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That thieves do pass on thieves ?5 'Tis very preg

nant,6
The jewel that we find, we stoop and take it,
Because we see it; but what we do not see,
We tread upon, and never think of it.
You may not so extenuate his offence,
For I have had such faults; but rather tell me,
When I, that censure him, do so offend,
Let mine own judgment pattern out my death,
And nothing come in partial. Sir, he must die.

Escal. Be it as your wisdom will.
Ang.

Where is the provost?
Prov. Here, if it like your honour.
Ang.

See that Claudio
Be executed by nine to-morrow morning :
Bring him his confessor, let him be prepar'd;
For that's the utmost of his pilgrimage.

[Exit Provost. Escal. Well, heaven forgive him! and forgive

us all! Some rise by sin, and some by virtue fall: Some run from brakes of vice, and answer none; And some condemned for a fault alone.

Enter Elbow, Froth, Clown, Officers, &c.

Elb. Come, bring them away: if these be good people in a common-weal, that do nothing but use their abuses in common houses, I know no law; bring them away.

s That thieves do pass on thieves?] pass or decide.

6'Tis very pregnant,] 'Tis plain that we must act with bad as with good; we punish the faults, as we take the advantages that lie in our way, and what we do not see we cannot note.

I brakes of vice,–] The commentators have not de. cided the meaning of this word. By brakes of vice may be meant a collection, a thicket of vices. Brake was also the name of an engine of torture.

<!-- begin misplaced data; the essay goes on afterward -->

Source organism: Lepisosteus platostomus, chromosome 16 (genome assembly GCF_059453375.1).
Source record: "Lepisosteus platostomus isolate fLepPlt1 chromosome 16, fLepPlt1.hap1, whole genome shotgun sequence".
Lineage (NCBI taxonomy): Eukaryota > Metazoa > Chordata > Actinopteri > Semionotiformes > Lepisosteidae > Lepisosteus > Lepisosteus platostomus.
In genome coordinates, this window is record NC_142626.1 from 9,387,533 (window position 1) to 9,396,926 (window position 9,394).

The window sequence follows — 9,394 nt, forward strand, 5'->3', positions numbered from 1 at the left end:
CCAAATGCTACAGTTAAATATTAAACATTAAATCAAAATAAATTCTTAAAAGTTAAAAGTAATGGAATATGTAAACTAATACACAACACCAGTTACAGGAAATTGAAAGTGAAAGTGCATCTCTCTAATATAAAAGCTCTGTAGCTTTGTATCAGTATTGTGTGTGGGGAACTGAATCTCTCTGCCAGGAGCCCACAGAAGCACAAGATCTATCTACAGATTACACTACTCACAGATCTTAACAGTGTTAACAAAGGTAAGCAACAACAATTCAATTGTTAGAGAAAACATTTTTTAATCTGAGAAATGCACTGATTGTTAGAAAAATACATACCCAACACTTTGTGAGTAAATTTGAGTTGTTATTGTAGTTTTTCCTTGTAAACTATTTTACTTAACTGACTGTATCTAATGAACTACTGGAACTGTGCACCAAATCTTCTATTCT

Ang. How now, sir! What's your name? and what's the matter?

Elb. If it please your honour, I am the poor duke's constable, and my name is Elbow; I do lean upon justice, sir, and do bring in here before your good honour two notorious benefactors.

Ang. Benefactors? Well; what benefactors are they are they not malefactors ?

Elb. If it please your honour, I know not well what they are: but precise villains they are, that I am sure of; and void of all profanation in the world, that good christians ought to have.

Escal. This comes off well; here's a wise officer.

Ang. Go to: What quality are they of? Elbow is your name? Why dost thou not speak, Elbow?

Clo. He cannot, sir; he's out at elbow.
Ang. What are you, sir?

Elb. He, sir? a tapster, sir; parcel-bawd; one that serves a bad woman; whose house, sir, was, as they say, pluck'd down in the suburbs; and now she professes a hot-house, which, I think, is a very ill house too.

Escal. How know you that?

Elb. My wife, sir, whom I detest before heaven and your honour,- .

Escal. How! thy wife?

Elb. Ay, sir; whom, I thank heaven, is an honest woman,

Escal. Dost thou detest her therefore?

Elb. I say, sir, I will detest myself also, as well as she, that this house, if it be not a bawd's house, it is pity of her life, for it is a naughty house.

Escal. How dost thou know that, constable ?

Elb. Marry, sir, by my wife; who, if she had been a woman cardinally given, might have been - whom I detest—] He designed to say protest.

accused in fornication, adultery, and all uncleanliness there.

Escal. By the woman's mcans ?

Eló. Ay, sir, by mistress Overdone's means : but as she spit in his face, so she defied him.

Clo. Sir, if it please your honour, this is not so.

Elb. Prove it before these varlets here, thou honourable man, prove it. Escal. Do you hear how he misplaces ?

[TO ANGELO. Clo. Sir, she came in great with child; and longing (saving your honour's reverence,) for stew'd prunes ; sir, we had but two in the house, which at that very distant time stood, as it were, in a fruit-dish, a dish of some three-pence; your honours have seen such dishes; they are not China dishes, but very good dishes.

Escal. Go to, go to; no matter for the dish, sir.